How To Deal With Daily Rejection
Our swipe culture is attacking our self confidence.
Posted Sep 11, 2017
If you’re alive, you have been rejected. From the days of not being picked on the playground to the “sorry, you’re not what we’re looking for” at job interviews to the dead air from people you have expressed romantic interest in to your boyfriend breaking up with you to friends fading. Rejection is a part of life. It happens to us often. But more importantly, it will not stop. EVER! People will say no to you for the rest of your life. Hopefully there will also be a lot of yes's too. But no's will come like the seasons. It doesn’t matter who you are, what kind of position you hold, or how much money you have, everyone gets rejected.
But today, social media and dating apps have created ways to feel rejected from the convenience of your own home. You can feel really bad about yourself without ever leaving the house. From left swipes to unanswered DMs to unfollows, rejection is everywhere and they are puncturing our self worth. We are drowning in them.
Here’s why they are so crushing.
We internalize the no.
This means we tightly tie our worth, value as a human being, abilities, skills, appearance, talents, gifts, who we are as a friend, partner, lover, employee, coach, leader, teacher, however you define yourself, to the no—which we hear as “you’re not ________ enough."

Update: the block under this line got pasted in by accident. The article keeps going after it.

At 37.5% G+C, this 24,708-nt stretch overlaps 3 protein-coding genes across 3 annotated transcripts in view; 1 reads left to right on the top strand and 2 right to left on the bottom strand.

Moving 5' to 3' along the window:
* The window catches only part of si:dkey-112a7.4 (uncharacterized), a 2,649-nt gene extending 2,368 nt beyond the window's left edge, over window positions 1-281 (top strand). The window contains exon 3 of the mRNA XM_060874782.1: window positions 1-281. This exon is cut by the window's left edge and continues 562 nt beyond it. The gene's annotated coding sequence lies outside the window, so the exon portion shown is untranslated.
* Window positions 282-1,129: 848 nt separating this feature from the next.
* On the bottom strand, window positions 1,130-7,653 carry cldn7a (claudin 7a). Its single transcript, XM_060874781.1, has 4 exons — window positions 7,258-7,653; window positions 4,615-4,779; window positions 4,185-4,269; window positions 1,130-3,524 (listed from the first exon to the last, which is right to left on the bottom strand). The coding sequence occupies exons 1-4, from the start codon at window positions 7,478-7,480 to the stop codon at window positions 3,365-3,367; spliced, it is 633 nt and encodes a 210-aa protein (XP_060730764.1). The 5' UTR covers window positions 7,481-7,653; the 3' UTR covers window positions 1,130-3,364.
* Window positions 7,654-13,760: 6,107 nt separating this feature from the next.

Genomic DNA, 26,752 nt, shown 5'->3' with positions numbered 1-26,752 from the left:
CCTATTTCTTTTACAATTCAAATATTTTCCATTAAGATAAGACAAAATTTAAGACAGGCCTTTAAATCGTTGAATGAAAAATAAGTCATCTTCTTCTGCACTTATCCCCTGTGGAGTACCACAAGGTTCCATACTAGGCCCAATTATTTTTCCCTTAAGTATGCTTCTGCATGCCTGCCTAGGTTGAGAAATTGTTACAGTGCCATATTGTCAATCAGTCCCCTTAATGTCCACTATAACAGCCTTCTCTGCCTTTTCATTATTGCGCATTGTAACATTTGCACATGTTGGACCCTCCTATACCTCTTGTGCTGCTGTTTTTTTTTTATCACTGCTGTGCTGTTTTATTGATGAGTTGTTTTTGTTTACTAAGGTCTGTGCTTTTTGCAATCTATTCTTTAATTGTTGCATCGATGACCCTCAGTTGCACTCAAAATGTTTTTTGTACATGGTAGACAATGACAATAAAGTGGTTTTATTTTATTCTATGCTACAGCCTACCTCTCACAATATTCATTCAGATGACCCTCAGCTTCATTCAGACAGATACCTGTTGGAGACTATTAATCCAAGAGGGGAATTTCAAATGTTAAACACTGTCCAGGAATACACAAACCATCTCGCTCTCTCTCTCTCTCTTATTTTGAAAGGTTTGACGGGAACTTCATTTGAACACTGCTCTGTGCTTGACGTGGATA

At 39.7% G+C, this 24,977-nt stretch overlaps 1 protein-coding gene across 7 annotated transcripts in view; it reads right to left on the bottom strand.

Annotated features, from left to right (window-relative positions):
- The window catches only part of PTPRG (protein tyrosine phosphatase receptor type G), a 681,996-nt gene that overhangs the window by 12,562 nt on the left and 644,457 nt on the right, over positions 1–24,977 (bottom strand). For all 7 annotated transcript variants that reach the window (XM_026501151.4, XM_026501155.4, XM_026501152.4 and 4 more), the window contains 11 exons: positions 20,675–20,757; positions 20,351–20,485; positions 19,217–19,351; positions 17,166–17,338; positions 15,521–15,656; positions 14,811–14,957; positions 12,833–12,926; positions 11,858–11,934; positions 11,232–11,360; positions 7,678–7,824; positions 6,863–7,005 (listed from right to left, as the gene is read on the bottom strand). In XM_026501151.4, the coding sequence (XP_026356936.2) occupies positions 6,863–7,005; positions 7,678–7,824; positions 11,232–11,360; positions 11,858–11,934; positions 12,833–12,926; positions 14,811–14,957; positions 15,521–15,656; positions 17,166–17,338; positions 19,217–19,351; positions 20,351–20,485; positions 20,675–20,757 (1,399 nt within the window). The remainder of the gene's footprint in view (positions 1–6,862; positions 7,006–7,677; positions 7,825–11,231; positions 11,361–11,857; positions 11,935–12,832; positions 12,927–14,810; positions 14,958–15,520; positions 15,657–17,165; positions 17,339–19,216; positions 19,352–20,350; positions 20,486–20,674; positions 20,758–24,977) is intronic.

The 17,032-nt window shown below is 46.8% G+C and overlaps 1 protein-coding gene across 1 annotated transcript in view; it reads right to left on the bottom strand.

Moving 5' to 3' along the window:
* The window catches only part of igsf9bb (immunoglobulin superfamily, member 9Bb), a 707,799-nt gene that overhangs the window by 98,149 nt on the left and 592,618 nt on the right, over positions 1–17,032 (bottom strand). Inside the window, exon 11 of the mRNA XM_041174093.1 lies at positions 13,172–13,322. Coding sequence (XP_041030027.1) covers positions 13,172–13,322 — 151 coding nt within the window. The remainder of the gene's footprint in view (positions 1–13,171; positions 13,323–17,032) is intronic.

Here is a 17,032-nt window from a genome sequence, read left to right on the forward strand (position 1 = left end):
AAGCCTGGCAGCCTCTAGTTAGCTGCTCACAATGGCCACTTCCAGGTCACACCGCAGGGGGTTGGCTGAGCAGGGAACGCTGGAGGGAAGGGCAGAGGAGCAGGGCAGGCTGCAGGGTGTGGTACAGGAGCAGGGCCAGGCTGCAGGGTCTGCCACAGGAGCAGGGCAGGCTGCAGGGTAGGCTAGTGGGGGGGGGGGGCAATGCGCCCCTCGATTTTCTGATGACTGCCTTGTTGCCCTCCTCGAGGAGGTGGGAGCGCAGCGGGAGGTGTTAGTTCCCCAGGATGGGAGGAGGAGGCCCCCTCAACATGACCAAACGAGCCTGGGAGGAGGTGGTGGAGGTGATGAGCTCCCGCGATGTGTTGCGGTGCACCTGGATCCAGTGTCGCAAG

Social media is lighter fluid to that fire. It causes us to tie that rope more tightly. We know television isn’t real so we can separate a commercial from us and our lives. But social media is real, real people, our next door neighbors, our friends, people we went to high school with, so we can’t help but to compare ourselves with who we see on our phone. And we quickly forget that people can hide behind their phones with filters and project a life that isn’t accurate. So when “real people” say no, we fall from our comparison cliff and wonder what’s wrong with us. We feel defective and less than.
And yes, that is how we feel and our feelings are valid. But our feelings are not facts; this is the tiny crack we must kick open to go in and cut that cord so that we no longer believe rejection is about us.
There are reasons in their "no" that may not have anything to do with you. It doesn’t matter if someone swipes left, didn’t return your DM, stopped following you, or flat out said they’re not interested in you or anything you do. Rejection is rejection and that feeling of feeling less than or not enough will always be there. Unless you cut that cord—not personalize it.
The way you do that is to reframe the rejection.
I understand it feels horribe to be rejected by someone you like or want approval from. I’ve been rejected many times. But over the years I’ve learned to stuff my ego into my back pocket and take a look at it from a different angle. And it has helped. A lot. First, instead of telling yourself someone didn’t like you or that you’re not good enough, reframe it as a signal that you both weren't a good match for each other.